California Psilocybin Initiative
The California Psilocybin Initiative, on the other hand, focuses purely on psilocybin, feeling this is a better bet in the short term. It would legalize “cultivation, manufacture, processing, distribution, transportation, possession, storage, sale, and personal use of psilocybin mushrooms” for adults over 21. No taxes would be charged on psilocybin sold for medical, therapeutic, religious or spiritual use.
Psilocybin would be regulated less heavily than cannabis currently is—and in fact, “as closely as practicable to non-psychoactive agriculturally produced mushrooms … provided that no regulation may be so excessive or burdensome as to make it impractical for Psilocybin Mushroom Businesses to operate and earn a profit.” Selling magic mushrooms, under this plan, wouldn’t be too much harder than selling shiitake mushrooms.
The initiative would also require the state to regulate “qualified healthcare practitioners” to administer the drug for therapeutic purposes, licensed by a professional certifying body. And it would seal records for past psilocybin criminal charges where the sentence was completed. The campaign was launched by Decriminalize California, which attempted to get a similar measure passed in the 2020 cycle. It is now collecting signatures.
It was the difficulties of in-person signature gathering, after the COVID-19 pandemic hit and social distancing restrictions followed, that stymied Decriminalize California’s 2020 campaign. The current campaign has an online petition form that voters can download, sign and mail in, as Ryan Munevar, director of Decriminalize California, explained. People can also request a volunteer pack to collect signatures on the campaign’s behalf.
“Not even cannabis, back in the day, did I ever see such an open and warm response.”
Munevar described different places where he said the measure is being well received.
“Walking into a regular business—everything from a coffee shop to bookstore to tattoo parlor to yoga studios … they’re about it,” he told Filter. “Vape shops love us too, because they’re very [receptive] about certain things. I’ve never worked on an initiative where there was such a good response, not even cannabis, back in the day … did I ever see such an open and warm response.”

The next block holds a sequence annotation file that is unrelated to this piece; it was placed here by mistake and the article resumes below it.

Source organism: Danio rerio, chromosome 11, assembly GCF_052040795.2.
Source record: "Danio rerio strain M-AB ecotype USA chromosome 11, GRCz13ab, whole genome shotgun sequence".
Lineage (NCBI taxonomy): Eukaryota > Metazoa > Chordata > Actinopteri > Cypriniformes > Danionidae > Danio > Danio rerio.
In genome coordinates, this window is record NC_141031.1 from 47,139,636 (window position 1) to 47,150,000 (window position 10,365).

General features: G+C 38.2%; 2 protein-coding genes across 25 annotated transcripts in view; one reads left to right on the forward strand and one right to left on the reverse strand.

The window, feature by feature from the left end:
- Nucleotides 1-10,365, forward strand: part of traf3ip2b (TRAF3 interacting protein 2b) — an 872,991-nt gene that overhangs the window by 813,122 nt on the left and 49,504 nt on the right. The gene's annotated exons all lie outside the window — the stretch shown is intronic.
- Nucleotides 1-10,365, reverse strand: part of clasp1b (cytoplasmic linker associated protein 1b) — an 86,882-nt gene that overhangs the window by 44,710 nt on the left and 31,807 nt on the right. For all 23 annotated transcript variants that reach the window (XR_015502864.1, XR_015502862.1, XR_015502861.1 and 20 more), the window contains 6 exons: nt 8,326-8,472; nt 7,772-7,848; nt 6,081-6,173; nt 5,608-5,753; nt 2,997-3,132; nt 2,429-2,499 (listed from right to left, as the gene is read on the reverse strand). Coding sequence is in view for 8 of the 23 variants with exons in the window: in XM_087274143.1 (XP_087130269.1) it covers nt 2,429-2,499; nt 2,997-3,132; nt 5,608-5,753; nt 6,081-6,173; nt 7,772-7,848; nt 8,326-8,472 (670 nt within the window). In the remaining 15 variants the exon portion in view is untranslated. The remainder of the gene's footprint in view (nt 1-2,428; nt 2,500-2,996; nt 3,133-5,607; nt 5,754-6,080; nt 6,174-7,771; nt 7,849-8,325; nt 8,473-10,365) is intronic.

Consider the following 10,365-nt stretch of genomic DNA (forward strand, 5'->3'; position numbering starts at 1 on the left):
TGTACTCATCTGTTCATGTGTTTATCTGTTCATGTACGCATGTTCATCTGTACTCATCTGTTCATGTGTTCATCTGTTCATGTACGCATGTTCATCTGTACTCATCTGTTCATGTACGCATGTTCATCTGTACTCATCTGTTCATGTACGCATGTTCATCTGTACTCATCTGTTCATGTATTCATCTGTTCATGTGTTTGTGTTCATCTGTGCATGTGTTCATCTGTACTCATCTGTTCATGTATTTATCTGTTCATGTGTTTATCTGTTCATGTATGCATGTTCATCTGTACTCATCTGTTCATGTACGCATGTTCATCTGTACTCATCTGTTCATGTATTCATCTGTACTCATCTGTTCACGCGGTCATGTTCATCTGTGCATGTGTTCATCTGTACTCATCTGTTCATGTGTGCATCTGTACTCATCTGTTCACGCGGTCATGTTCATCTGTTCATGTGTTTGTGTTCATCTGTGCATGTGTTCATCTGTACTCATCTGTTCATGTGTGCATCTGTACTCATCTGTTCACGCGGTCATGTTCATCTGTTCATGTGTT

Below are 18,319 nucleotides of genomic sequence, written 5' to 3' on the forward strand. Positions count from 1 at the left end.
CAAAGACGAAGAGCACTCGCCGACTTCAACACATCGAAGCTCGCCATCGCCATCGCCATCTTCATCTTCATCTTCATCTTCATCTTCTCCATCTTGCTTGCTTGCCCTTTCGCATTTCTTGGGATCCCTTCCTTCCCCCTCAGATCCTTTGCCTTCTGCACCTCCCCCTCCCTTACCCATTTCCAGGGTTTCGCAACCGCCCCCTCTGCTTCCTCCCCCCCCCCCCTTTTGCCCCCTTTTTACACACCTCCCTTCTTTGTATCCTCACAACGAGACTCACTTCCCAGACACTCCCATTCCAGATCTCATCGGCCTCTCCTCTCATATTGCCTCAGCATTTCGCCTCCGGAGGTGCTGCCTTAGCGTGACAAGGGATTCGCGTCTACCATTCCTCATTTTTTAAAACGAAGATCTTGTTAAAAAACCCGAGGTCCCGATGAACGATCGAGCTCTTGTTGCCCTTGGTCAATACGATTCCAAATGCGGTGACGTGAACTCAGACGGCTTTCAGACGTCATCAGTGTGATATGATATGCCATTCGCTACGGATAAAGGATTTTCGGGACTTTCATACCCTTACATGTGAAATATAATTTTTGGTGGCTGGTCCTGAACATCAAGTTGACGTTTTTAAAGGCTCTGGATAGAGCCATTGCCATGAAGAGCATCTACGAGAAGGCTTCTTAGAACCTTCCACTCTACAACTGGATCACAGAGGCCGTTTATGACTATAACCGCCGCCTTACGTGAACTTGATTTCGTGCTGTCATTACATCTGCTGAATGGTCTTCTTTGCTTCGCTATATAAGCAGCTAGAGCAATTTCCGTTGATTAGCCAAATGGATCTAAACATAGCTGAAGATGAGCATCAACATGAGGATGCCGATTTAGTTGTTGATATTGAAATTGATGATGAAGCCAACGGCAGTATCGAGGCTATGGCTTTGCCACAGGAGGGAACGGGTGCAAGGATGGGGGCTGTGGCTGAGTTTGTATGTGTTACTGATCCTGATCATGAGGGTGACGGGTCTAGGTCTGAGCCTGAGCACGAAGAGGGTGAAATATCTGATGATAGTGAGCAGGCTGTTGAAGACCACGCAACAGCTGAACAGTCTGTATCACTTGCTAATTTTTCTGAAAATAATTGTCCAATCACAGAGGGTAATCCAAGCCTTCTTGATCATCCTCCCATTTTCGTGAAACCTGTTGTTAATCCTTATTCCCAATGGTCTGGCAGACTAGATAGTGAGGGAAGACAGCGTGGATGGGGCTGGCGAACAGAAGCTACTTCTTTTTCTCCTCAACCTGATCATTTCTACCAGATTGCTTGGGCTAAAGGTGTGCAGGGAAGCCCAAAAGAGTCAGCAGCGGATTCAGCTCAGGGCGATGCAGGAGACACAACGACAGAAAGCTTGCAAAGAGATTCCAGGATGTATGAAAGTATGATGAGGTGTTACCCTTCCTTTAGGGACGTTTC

“If you go to a farmer’s market, it’s perfect,” he continued. “You got locals, they care about their bodies, they’re there because they want healthy food and they also want an experience.”
According to Munevar, the general idea of psychedelic reform has appeal across political, age and other divides. Young people often support it as they’re interested in recreational use. But there’s support among older voters too, he said—like parents with children who don’t have time for a “heroic dose” but do enjoy microdosing, or retired folks who want mental health relief and are tired of using pharmaceutical alternatives.
He’s also seeing support across partisan lines. “It’s universal, no one has a monopoly between Democrats or Republicans,” Munevar said. “Aside from certain elected officials, most Republicans I bump into, they’re leaning more towards the libertarian view of ‘Drugs aren’t bad, and this is my body and property, I should be able to do whatever I want with it.’ That’s the pitch they give me as to why they do it—I don’t even have to prime them for it. The Democrats are pretty much on the same wave, that it’s their body, and then they cite all the mental health benefits behind it.”
There’s a long way to go until 2024. But one recent national poll—conducted by the University of California, Berkeley, Center for the Science of Psychedelics—showed 61 percent support for legal therapeutic access to psychedelics, and 49 percent in favor of removing criminal penalties for possession. The odds of voters in a state as blue as California passing one or more of the measures on offer look promising.